Captain, later Admiral, Sir Home Popham proposed the idea for the Sea Fencibles in 1793. The Admiralty was to supply row galleys of 36 to 40 oars, to be armed with an 18-pounder or a 42-pound carronade - a naval gun with a short barrel and large bore. The men were armed with half-pikes and every man was allowed a shilling per day while on exercise. Popham was in command of the coast between Beachy Head and Deal, where he identified particular weak points, although he was not too concerned about the coastline between Deal and Ramsgate because he says:
'the fleet in the Downs [along] with the Goodwin Sands are such securities to the coast between the two Forelands that little is to be apprehended in that space'.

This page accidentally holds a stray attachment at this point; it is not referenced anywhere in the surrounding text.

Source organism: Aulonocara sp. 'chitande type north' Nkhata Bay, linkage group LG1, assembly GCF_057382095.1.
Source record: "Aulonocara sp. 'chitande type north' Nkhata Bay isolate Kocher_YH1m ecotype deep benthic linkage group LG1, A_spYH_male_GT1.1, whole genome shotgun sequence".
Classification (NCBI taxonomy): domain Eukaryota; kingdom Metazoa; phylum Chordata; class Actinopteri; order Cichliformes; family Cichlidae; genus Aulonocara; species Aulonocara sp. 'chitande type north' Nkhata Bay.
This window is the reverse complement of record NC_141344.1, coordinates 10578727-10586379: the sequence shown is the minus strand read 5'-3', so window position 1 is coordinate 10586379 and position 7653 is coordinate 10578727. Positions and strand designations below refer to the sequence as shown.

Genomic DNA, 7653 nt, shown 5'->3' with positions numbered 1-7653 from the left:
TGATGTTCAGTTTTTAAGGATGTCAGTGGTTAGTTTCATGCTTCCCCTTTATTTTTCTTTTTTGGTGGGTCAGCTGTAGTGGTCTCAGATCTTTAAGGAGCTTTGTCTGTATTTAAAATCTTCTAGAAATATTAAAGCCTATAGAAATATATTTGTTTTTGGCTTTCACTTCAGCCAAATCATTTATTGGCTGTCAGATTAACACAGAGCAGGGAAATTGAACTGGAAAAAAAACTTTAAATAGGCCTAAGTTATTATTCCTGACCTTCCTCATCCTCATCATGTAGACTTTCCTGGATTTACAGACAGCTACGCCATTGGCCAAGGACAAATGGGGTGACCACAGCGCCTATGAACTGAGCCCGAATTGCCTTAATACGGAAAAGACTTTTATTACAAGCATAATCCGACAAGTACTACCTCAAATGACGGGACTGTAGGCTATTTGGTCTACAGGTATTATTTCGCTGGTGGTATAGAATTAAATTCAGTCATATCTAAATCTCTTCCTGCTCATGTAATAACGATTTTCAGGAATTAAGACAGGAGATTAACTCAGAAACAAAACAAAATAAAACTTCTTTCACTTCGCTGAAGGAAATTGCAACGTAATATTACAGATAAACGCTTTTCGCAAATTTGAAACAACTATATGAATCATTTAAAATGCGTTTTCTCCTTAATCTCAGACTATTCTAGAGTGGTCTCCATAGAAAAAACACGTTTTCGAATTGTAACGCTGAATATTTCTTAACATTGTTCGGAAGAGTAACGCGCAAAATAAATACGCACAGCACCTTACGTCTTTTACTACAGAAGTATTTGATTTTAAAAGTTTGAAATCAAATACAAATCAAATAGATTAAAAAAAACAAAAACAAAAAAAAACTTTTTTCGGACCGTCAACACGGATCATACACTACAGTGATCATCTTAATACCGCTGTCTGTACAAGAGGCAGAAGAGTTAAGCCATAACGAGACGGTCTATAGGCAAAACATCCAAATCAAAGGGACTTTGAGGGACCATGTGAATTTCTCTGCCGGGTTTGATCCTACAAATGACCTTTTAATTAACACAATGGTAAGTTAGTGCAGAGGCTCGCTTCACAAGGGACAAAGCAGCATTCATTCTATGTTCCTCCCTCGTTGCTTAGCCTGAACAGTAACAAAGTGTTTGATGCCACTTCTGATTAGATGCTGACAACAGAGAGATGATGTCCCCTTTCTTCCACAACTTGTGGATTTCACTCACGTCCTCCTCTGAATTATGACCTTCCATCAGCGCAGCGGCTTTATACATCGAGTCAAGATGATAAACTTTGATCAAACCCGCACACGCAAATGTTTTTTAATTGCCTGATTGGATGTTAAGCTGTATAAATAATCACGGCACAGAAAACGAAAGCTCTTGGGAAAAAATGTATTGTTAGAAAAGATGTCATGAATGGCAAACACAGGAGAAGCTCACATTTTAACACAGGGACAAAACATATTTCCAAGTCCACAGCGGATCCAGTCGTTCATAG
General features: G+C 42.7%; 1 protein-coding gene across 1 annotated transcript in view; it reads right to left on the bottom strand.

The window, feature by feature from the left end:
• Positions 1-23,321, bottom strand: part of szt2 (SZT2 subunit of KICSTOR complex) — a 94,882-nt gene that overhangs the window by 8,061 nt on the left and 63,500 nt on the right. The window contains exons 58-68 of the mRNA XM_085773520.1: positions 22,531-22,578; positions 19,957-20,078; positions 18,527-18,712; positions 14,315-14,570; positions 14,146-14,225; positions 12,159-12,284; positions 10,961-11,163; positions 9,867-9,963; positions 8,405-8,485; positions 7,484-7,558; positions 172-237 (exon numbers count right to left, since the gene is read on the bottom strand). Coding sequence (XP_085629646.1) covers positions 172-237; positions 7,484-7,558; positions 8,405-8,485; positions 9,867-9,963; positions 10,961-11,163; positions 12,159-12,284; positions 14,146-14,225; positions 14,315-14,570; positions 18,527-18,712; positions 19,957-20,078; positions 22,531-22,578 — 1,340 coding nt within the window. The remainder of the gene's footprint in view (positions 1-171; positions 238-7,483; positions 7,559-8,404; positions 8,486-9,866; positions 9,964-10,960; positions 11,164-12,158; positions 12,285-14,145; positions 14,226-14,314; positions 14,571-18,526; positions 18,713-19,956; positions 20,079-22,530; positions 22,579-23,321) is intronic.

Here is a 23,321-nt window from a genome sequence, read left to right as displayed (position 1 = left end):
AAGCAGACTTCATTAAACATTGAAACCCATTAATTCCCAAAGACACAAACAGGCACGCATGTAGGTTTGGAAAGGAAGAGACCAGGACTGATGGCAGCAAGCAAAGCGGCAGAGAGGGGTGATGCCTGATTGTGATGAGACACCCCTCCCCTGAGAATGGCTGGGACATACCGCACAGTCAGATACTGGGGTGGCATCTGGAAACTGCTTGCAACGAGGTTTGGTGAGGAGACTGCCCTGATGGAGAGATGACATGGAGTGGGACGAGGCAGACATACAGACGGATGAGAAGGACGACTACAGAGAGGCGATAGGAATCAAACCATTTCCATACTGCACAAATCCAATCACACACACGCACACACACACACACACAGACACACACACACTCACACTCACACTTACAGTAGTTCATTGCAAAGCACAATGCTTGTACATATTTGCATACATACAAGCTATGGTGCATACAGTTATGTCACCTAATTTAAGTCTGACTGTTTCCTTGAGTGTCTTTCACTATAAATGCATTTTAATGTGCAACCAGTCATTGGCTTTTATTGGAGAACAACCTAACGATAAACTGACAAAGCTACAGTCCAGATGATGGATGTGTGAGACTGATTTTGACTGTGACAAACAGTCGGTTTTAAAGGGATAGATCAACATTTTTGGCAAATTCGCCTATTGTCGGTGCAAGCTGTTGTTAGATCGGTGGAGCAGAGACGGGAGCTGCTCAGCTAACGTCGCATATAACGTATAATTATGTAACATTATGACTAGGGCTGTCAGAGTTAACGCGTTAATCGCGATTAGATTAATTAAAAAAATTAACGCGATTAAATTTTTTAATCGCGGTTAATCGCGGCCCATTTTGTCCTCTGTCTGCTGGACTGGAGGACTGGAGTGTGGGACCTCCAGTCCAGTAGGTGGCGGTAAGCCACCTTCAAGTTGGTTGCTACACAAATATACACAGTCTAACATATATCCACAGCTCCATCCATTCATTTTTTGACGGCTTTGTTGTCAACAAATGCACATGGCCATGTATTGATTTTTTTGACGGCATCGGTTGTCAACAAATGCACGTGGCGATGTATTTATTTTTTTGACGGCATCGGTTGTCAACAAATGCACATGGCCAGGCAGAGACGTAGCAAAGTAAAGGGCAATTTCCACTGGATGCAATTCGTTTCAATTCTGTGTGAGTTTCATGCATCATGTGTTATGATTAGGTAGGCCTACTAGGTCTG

Captain Austen was aged 32 in 1806, when he married a local Ramsgate girl, Mary Gibson. The previous year he was captain of HMS Canopus, an 80-gun French ship captured by Nelson at the Battle of the Nile. He served with Nelson in his pursuit of Villeneuve which ended in the Battle of Trafalgar. He just missed taking part in the battle because Canopus had been sent to Gibraltar for water and stores, even though Nelson assured them they would get back in time for the battle. However in February 1806 he chased the French across the Atlantic, and contributed to their defeat at the Battle of St Domingo. He went on to become Admiral Sir Francis Austen and died in 1865 aged 91. Francis was very close to his sister and he kept Jane Austen's letters over a period of 50 years, but tragically, on his death his daughter burned them all.